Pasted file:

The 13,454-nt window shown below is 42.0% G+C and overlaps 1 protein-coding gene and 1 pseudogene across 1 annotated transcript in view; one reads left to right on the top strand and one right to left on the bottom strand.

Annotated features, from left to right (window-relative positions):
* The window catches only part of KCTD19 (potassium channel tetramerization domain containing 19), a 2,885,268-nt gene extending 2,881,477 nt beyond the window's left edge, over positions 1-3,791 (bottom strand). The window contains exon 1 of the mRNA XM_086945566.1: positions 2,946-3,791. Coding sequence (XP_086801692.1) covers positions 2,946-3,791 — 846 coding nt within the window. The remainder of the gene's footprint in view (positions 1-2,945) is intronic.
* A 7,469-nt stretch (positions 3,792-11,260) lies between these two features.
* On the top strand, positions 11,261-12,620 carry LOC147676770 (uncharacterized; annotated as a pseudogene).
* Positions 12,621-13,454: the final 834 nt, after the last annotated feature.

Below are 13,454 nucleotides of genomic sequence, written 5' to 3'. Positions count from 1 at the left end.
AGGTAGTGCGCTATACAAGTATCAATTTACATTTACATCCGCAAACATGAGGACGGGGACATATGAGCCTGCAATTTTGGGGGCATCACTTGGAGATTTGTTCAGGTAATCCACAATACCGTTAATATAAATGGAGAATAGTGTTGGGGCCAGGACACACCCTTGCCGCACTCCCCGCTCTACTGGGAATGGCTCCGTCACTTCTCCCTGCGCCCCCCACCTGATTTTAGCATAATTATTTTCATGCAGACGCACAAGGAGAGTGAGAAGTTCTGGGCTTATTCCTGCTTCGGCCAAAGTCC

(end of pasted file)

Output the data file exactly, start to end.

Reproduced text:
The 13,454-nt window shown below is 42.0% G+C and overlaps 1 protein-coding gene and 1 pseudogene across 1 annotated transcript in view; one reads left to right on the top strand and one right to left on the bottom strand.

Annotated features, from left to right (window-relative positions):
* The window catches only part of KCTD19 (potassium channel tetramerization domain containing 19), a 2,885,268-nt gene extending 2,881,477 nt beyond the window's left edge, over positions 1-3,791 (bottom strand). The window contains exon 1 of the mRNA XM_086945566.1: positions 2,946-3,791. Coding sequence (XP_086801692.1) covers positions 2,946-3,791 — 846 coding nt within the window. The remainder of the gene's footprint in view (positions 1-2,945) is intronic.
* A 7,469-nt stretch (positions 3,792-11,260) lies between these two features.
* On the top strand, positions 11,261-12,620 carry LOC147676770 (uncharacterized; annotated as a pseudogene).
* Positions 12,621-13,454: the final 834 nt, after the last annotated feature.

Below are 13,454 nucleotides of genomic sequence, written 5' to 3'. Positions count from 1 at the left end.
AGGTAGTGCGCTATACAAGTATCAATTTACATTTACATCCGCAAACATGAGGACGGGGACATATGAGCCTGCAATTTTGGGGGCATCACTTGGAGATTTGTTCAGGTAATCCACAATACCGTTAATATAAATGGAGAATAGTGTTGGGGCCAGGACACACCCTTGCCGCACTCCCCGCTCTACTGGGAATGGCTCCGTCACTTCTCCCTGCGCCCCCCACCTGATTTTAGCATAATTATTTTCATGCAGACGCACAAGGAGAGTGAGAAGTTCTGGGCTTATTCCTGCTTCGGCCAAAGTCC